A study was conducted at Kirikkale University of Turkey in 2008 to identify the major latent genetic and environmental factors that engage students into smoking behavior. Cancer and cardiovascular diseases are a major health concerns in Turkey. Smoking causes fatal diseases like lung cancer and other related cancers in developed countries. Currently, approximately 31.2% of the population smokes in Turkey.
A total of 1734 students, (from which 869 were males and 866 were female) we assessed for the study. The study used face-to-face interviews to collect data for the research. It included questions about the factors like age, income, gender, smoking status, smoking status of parents, education level of parents, daily sports activities, smoking history, alcohol use, and behavioral problems. A previous GATS finding showed that the daily smokers or occasional smokers were around the age of 15 to 24.
The research concluded that each factor had its own impact on the smoking behavior of the students. Genetic factor had a major role in nicotine dependence. Foreign commercials, foreign movies and parental smoking were the top three reasons for the commencement of such habit. 46.2% of students started smoking because of the influence of peers or other environmental factors. The students also kept smoking to avoid unhappiness, stress and comfort. In most countries, males were more involved in smoking behavior in comparison to the females and had a wide gap between their percentages. However, young adults have a small gap between the male and female smoking rates. The risk of smoking was 2.968 times higher in males than in comparison to the females.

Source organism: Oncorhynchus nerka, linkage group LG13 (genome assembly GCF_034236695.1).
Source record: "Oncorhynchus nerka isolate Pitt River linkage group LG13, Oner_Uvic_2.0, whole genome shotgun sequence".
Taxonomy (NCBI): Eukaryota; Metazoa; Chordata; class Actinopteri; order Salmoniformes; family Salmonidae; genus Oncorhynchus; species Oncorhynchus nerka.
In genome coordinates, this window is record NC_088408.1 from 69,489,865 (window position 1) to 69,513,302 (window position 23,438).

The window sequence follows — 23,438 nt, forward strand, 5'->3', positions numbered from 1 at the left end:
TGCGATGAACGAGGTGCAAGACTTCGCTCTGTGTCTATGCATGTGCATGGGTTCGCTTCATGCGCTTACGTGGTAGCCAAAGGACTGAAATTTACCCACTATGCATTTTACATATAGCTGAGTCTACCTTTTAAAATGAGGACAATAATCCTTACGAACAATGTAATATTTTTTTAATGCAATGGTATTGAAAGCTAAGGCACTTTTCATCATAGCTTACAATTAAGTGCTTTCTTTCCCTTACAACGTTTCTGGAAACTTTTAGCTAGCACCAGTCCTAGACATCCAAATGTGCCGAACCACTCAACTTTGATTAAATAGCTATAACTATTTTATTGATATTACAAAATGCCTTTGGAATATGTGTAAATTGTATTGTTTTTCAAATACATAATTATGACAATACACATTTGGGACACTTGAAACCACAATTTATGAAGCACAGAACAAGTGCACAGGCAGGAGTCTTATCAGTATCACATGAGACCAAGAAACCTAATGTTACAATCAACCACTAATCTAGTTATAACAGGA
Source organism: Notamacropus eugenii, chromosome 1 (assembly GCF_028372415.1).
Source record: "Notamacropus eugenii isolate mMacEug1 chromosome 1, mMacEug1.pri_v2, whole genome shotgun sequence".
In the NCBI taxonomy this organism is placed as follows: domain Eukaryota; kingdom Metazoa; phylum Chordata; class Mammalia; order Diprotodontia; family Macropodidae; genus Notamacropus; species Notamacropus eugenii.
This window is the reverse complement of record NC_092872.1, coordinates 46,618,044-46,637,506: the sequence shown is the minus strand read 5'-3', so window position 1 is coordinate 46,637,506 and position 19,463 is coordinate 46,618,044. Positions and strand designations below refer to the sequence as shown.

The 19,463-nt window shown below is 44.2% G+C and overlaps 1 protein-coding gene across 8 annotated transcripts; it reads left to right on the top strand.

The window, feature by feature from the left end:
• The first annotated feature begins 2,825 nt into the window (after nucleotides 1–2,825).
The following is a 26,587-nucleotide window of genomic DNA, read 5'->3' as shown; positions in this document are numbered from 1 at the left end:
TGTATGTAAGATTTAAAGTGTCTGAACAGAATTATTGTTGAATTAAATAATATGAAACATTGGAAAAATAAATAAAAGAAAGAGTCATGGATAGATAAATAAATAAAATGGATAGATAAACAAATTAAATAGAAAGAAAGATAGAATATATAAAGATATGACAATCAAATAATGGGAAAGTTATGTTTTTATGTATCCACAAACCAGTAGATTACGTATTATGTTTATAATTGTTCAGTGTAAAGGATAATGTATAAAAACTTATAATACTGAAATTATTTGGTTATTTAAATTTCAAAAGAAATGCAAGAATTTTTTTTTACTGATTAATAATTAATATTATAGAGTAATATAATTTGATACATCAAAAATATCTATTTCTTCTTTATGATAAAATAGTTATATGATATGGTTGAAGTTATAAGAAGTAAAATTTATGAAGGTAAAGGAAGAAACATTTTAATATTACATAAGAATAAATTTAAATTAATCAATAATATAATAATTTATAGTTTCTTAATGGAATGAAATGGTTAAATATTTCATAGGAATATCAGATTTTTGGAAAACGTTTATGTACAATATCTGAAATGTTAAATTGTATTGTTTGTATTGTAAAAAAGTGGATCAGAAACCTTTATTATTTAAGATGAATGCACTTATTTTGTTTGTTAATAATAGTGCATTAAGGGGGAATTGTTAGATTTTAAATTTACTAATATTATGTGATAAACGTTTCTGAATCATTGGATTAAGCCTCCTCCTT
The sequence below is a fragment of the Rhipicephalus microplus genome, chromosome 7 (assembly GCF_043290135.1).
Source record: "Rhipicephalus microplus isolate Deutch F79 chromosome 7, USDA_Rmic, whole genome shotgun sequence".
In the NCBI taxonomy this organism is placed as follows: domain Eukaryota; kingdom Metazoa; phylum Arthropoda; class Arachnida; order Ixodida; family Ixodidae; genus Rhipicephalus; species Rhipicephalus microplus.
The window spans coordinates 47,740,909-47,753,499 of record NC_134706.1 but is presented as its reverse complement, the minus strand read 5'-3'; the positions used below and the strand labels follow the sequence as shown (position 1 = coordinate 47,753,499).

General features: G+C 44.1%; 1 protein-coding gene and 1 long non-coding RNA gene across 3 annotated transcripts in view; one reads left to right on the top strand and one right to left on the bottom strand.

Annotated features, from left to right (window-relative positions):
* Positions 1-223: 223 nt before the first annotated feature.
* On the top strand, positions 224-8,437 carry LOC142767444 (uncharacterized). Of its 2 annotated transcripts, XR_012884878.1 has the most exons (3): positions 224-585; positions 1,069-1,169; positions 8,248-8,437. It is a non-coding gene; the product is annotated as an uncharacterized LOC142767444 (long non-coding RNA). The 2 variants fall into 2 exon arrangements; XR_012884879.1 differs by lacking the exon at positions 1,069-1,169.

A test conducted showed the comparison of nicotine dependence with various factors like gender, income, education of parents, smoking status of parents, and alcohol to see the relevance of these factors. There was no impact of age or the age in which an individual started smoking, on an individual's smoking habits. These was also no correlation of no. of cigarettes smoked per day with the smoking habits in general.
A bivariate logistics regression analyses stated that father's education and sports activities do not affect the smoking status. However, a mother spends more time on a child's discipline, hence a mother's education does leave a greater impact on the smoking habits of the students.
Individuals with parents that have a high education level tend to smoke more as the income generated in the family is also high which makes it easier for them to buy the cigarettes. Because of the high prices of tobacco products, cigarettes are less affordable for low-income people. This is a policy adopted by the government in an attempt to decrease smoking habits. High income increased the risk of smoking, 1.579 times.
On a comparison with the results of the US data, it was revealed that there is a slight higher percentages of male smokers as compared to that of the males and a slightly lower percentage of female smokers in comparison to that of Turkey.
The lack of awareness among the parents have caused the individuals to engage into such activities. Parents must be taught about the influence they have on their children. People must be educated about the fatal diseases smoking can cause to prevent privileged individuals from buying cigarettes.